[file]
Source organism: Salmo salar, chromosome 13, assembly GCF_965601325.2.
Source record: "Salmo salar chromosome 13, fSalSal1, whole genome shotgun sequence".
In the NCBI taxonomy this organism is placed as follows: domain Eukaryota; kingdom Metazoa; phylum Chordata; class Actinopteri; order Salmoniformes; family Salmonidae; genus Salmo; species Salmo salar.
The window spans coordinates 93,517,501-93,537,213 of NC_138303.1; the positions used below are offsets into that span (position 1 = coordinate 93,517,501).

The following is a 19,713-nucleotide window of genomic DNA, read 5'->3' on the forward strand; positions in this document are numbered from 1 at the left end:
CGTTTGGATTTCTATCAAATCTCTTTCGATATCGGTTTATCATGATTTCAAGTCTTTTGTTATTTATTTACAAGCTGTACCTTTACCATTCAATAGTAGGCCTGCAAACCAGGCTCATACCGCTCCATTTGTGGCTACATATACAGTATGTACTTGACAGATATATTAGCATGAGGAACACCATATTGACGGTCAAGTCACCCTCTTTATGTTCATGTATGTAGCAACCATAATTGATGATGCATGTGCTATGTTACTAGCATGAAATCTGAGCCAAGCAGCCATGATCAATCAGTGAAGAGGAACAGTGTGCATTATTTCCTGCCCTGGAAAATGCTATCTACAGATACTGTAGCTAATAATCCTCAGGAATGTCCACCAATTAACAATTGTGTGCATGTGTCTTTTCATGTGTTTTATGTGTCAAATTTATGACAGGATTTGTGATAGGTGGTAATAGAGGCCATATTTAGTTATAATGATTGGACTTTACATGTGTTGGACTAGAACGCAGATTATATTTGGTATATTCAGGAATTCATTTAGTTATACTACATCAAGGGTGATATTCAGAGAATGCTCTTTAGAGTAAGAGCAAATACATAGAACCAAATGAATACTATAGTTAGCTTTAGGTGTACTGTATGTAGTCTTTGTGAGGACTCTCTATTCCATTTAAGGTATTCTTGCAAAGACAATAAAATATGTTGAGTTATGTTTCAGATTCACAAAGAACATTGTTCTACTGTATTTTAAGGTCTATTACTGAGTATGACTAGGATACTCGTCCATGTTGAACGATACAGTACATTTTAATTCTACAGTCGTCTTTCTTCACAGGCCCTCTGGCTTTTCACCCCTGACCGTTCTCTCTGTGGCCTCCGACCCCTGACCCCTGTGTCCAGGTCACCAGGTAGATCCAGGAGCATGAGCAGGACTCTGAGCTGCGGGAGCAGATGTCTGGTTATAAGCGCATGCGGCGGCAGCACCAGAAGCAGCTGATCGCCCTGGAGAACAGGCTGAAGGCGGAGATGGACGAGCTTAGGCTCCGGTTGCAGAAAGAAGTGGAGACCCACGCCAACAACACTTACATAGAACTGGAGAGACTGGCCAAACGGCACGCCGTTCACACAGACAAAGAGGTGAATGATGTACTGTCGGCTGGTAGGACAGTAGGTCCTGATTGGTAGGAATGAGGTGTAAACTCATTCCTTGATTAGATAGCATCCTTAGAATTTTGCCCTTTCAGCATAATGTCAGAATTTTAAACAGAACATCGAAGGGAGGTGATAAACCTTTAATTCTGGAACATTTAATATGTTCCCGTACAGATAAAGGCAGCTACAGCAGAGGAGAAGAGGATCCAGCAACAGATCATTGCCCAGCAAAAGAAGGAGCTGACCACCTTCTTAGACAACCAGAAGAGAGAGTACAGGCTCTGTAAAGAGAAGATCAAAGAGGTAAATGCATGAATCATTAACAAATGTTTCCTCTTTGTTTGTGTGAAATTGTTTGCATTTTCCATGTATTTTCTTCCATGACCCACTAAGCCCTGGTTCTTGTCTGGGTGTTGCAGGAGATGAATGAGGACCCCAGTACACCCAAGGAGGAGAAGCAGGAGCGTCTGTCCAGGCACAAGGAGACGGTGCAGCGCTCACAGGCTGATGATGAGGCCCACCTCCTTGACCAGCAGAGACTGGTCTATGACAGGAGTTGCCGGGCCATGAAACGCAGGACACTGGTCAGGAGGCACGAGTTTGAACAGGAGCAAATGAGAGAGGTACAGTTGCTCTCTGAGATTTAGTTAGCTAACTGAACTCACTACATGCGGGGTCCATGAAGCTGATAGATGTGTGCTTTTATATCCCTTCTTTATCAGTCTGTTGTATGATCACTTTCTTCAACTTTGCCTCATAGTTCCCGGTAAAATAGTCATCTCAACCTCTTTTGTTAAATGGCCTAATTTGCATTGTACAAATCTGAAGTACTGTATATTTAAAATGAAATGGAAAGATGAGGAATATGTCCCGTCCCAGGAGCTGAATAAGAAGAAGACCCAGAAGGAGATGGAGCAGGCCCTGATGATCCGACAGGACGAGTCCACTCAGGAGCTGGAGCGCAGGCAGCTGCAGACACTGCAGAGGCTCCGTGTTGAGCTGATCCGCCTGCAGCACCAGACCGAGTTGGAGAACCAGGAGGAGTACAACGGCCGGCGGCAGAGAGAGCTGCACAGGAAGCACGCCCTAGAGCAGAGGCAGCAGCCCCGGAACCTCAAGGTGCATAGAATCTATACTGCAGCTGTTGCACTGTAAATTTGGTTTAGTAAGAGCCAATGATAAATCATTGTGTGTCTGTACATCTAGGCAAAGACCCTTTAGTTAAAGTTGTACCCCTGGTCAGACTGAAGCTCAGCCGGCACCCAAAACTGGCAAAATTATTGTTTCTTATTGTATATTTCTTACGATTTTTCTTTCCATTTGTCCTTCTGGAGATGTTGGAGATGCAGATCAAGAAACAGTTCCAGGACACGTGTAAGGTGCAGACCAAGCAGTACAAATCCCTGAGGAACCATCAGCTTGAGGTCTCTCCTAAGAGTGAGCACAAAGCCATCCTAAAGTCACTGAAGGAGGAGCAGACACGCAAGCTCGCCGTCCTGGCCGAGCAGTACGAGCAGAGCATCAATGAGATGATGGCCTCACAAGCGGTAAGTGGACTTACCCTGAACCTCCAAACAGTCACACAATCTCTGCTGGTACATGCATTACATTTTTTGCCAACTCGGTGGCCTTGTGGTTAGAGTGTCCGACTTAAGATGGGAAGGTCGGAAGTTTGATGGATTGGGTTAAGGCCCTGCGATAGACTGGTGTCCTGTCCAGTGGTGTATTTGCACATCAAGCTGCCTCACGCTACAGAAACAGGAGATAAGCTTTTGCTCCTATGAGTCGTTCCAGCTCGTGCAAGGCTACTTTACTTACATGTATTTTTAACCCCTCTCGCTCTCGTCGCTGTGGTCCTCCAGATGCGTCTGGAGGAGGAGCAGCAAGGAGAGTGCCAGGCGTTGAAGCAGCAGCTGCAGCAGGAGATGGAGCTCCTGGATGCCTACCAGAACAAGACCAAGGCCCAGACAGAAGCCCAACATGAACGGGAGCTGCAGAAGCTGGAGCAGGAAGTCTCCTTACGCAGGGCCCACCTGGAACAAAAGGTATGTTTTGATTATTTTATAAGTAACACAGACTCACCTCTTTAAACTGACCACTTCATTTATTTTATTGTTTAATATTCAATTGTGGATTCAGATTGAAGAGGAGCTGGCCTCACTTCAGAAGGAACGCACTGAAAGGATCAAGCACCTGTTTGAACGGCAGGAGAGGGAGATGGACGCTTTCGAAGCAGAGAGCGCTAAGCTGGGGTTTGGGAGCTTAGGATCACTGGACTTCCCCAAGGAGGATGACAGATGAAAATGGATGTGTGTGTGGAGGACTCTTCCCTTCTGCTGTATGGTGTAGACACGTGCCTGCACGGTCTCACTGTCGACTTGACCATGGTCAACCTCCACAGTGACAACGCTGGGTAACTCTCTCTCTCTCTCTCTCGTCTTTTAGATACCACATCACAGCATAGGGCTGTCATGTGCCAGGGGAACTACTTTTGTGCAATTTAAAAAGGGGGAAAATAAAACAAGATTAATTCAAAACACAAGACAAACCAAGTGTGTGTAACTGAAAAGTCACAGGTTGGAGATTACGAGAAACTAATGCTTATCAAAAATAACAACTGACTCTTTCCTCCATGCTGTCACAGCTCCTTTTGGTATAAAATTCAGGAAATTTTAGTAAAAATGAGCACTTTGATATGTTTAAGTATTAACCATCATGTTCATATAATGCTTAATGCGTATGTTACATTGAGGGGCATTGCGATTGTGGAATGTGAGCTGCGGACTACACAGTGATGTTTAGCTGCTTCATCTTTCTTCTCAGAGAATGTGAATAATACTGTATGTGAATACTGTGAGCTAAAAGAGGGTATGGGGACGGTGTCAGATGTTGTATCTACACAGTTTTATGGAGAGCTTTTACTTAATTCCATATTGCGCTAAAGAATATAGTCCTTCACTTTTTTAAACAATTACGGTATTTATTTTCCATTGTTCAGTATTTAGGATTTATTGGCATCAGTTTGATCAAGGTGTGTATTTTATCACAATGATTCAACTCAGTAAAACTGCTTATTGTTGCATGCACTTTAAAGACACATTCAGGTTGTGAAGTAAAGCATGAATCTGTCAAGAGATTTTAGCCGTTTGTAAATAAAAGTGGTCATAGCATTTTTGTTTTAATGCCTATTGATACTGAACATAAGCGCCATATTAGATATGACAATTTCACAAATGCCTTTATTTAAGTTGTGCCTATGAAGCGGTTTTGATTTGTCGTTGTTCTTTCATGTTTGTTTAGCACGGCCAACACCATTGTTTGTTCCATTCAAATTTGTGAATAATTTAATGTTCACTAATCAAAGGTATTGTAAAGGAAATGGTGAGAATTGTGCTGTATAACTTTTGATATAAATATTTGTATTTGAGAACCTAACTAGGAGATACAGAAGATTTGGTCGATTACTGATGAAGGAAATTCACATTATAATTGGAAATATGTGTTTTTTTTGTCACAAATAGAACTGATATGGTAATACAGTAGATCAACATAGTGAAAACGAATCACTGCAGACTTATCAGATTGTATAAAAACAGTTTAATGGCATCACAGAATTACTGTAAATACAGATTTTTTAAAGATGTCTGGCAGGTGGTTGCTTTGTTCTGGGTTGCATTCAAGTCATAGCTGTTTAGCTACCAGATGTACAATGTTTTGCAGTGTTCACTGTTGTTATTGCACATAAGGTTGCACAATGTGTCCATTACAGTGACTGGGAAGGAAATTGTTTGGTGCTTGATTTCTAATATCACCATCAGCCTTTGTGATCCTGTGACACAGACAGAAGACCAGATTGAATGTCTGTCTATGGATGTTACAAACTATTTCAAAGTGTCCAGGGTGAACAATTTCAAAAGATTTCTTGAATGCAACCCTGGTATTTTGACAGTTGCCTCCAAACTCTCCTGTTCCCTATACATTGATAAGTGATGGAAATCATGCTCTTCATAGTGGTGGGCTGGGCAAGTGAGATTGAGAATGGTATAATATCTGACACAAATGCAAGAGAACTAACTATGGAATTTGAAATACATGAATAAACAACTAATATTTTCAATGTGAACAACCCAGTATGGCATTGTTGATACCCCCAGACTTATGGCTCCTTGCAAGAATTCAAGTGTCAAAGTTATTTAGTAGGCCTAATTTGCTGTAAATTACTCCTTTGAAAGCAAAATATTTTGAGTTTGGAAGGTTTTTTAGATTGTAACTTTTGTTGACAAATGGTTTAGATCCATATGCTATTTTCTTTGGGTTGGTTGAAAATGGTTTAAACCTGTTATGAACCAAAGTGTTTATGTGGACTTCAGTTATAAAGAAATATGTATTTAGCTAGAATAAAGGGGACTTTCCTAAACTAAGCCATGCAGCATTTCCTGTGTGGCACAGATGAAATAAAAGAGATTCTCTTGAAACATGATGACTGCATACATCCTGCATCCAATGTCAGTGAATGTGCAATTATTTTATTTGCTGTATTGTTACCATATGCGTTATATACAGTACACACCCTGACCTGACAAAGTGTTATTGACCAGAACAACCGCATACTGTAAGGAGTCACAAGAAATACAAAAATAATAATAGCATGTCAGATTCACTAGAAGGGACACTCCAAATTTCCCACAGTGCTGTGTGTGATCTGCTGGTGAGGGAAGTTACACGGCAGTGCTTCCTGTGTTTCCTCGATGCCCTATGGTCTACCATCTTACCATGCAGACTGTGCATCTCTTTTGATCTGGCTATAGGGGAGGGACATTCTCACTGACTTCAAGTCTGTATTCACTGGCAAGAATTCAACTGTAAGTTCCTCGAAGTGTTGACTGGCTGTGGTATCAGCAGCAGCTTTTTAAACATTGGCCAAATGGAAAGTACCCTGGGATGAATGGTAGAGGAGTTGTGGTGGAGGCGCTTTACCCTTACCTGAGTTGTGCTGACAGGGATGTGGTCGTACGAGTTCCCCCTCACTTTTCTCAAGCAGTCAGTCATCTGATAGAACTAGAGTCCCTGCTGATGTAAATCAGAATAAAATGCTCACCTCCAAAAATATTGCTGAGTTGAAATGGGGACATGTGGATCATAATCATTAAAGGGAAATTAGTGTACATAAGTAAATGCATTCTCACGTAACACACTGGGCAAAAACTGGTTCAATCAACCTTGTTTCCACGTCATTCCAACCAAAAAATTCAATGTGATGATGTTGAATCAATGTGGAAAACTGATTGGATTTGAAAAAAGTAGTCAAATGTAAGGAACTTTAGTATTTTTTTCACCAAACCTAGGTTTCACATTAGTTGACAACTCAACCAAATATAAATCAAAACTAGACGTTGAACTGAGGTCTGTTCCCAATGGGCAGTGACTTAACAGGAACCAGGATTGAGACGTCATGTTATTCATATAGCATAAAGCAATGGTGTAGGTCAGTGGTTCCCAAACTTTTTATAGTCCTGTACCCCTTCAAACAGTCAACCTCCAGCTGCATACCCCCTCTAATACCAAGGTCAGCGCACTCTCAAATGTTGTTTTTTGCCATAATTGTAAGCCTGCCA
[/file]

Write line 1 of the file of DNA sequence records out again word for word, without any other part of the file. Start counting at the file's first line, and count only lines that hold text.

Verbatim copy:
Source organism: Salmo salar, chromosome 13, assembly GCF_965601325.2.